Uwharrie National Forest
The biggest fishing hole in the Uwharrie National Forest is Badin Lake. This 5,350-acre impoundment of the Yadkin River was built in 1917 by the Aluminum Company of America (ALCOA) to generate hydroelectric power for the aluminum plant at Badin. The eastern shore borders the national forest and the lake is well stocked with catfish, bream, largemouth, white and striped bass. The Forest Service has one ramp at the Cove Boat Ramp area but is planning to build improved launching facilities at the Badin Lake campground. The state has two ramps on the lake. Marinas offer easy access for everything from jon-boats to pontoons. The lake is crowded with pleasure boats on spring and summer weekends. Well attended bass tournaments are usually held every weekend from March through October.
In early spring, fish are spawning and feeding well. Look for bluegill beds, circular depressions in the shallows. Catch them with crickets, worms or artificials. Fish along downed trees or stumps in the water for crappie and bass. Crappies will take minnows or jigs. For largemouth bass, you are going to have to work at it and try different lures. Look for largemouth around the rocky points.
Small spinners are always good for feeding bluegill. Fly rod experts can put a hurting on a bream bed. Most white bass anglers use a black and chartreuse jig rigged about three feet under a weighted bobber. This set-up takes crappie, too. White bass and crappie are caught by the score, especially in the spring.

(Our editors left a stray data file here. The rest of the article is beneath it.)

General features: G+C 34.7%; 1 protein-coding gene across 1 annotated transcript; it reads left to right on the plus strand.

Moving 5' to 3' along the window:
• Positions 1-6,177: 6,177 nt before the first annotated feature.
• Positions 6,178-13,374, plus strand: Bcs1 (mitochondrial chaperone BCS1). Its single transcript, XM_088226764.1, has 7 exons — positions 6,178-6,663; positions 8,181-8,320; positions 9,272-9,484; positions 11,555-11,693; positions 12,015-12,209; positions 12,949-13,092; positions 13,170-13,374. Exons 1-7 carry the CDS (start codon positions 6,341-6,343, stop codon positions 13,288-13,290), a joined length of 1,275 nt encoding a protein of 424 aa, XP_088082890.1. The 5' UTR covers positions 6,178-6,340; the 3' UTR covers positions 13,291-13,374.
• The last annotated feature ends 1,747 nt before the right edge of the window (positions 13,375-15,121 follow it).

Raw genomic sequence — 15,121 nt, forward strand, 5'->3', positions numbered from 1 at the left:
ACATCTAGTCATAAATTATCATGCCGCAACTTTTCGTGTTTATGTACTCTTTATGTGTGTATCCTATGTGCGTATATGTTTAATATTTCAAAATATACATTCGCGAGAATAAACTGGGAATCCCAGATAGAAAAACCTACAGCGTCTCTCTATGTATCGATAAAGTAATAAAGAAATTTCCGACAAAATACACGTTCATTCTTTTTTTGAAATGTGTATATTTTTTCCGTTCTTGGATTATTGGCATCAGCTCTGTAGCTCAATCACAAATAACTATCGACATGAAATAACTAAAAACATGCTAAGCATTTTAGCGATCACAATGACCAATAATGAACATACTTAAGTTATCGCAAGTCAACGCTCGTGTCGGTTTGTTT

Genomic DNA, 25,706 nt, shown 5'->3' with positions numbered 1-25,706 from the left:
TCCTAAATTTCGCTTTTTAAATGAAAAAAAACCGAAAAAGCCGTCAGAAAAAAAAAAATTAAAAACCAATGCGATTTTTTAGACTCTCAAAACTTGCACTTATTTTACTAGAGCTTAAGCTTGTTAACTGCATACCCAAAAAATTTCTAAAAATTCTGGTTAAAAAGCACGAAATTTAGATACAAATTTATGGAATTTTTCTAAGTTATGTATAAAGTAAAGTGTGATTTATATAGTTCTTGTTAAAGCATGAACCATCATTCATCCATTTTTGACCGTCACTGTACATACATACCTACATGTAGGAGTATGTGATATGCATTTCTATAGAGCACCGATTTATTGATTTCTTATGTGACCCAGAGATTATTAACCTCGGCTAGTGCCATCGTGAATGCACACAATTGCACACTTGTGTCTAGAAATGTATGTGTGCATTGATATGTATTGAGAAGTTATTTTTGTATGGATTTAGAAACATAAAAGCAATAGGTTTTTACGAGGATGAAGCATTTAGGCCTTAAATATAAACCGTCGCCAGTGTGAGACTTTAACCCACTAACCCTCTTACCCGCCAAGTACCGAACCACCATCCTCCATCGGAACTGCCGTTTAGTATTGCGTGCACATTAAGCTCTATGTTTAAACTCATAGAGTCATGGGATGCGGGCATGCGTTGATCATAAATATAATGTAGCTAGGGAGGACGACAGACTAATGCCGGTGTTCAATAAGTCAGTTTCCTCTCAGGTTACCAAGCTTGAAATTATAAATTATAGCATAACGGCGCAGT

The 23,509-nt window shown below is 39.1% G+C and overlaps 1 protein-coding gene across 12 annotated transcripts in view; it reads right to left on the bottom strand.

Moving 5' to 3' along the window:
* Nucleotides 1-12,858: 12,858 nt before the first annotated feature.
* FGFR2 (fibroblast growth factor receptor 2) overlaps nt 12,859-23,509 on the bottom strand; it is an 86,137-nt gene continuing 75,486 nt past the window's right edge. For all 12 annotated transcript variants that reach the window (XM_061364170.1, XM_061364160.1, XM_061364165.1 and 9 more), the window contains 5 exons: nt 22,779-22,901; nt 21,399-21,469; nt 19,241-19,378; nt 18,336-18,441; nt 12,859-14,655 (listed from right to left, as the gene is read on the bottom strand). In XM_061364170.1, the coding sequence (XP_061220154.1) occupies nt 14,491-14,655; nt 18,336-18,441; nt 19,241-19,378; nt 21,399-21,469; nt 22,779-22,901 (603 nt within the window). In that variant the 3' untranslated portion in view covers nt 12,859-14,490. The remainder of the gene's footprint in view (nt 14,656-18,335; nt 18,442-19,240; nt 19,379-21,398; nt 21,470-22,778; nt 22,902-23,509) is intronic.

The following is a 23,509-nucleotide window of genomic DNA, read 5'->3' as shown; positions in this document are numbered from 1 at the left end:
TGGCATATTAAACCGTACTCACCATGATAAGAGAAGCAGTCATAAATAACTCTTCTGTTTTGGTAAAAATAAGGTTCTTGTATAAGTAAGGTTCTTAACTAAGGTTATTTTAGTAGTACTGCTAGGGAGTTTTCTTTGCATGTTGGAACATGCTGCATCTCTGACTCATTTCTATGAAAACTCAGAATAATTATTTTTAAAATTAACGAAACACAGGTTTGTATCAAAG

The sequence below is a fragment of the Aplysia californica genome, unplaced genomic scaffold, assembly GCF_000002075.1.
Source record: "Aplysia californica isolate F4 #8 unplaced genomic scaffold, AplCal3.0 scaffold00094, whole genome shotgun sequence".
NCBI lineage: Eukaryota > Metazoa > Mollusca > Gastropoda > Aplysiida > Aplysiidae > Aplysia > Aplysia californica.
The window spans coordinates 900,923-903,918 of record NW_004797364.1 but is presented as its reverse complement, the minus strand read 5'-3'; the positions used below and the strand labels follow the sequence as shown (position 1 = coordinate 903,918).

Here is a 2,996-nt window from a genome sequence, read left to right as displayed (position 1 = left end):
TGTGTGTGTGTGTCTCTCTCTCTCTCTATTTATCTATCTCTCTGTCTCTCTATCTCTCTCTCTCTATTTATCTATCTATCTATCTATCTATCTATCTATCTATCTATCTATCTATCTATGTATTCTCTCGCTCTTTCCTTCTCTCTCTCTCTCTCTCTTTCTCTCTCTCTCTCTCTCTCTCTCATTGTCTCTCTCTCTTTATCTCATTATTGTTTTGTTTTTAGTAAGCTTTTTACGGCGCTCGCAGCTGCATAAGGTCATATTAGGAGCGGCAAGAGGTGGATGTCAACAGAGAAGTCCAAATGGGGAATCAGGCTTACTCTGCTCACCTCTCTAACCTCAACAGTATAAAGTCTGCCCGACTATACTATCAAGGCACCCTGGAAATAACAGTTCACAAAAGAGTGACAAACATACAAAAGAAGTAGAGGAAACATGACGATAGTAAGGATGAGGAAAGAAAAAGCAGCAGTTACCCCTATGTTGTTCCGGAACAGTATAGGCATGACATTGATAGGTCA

Carolina rigged plastic worms and lizards in assorted colors are local favorites for largemouths in the spring. Fishing live crawfish or minnows just off the bottom with a cork is an old fashioned, but effective way to catch largemouth bass. An eight pounder is a big'un at Badin but 3-to-4-pound fish are abundant. Check the bragging pictures at the local tackle shops while asking about the latest patterns and lures.
The state stocks about 25,000 striper fingerlings every year and Badin is known as a dependable put-and-take striper lake. Anglers can limit out on 5-to-12-pound fish with a rare 20-pounder. Trolling live shad is the best way to catch stripers. Bottom fishing with chicken livers or cut-up shad will land catfish and stripers. A good rule is bigger bait for bigger fish. Striper specialists bounce white or yellow bucktail jigs off the tops of submerged hills. Soaking the hair with shad scent makes the lure even more effective. Look for excited seagulls working the water and you will likely find a school of frightened shad under attack by hungry stripers. Big, shiny top-water plugs are the way to go when that happens. Taking a striper on top water is probably the biggest thrill on Badin Lake, unless it's winching up a 60-pound-plus record catfish from the bottom.
When the turbines are running in the Tuckertown dam, shad and other fish are sucked in, chewed up and spit out downstream where hungry stripers and catfish gorge themselves on easy pickings. Anglers brave the turbulent waters and clean up while fishing cut-bait during these tailrace feeding frenzies. Thirty- and forty-pound catfish are caught regularly here. Anglers may have to share the airspace with the bald eagles that have discovered this fishy feast as the eagles are coming back to the Uwharries.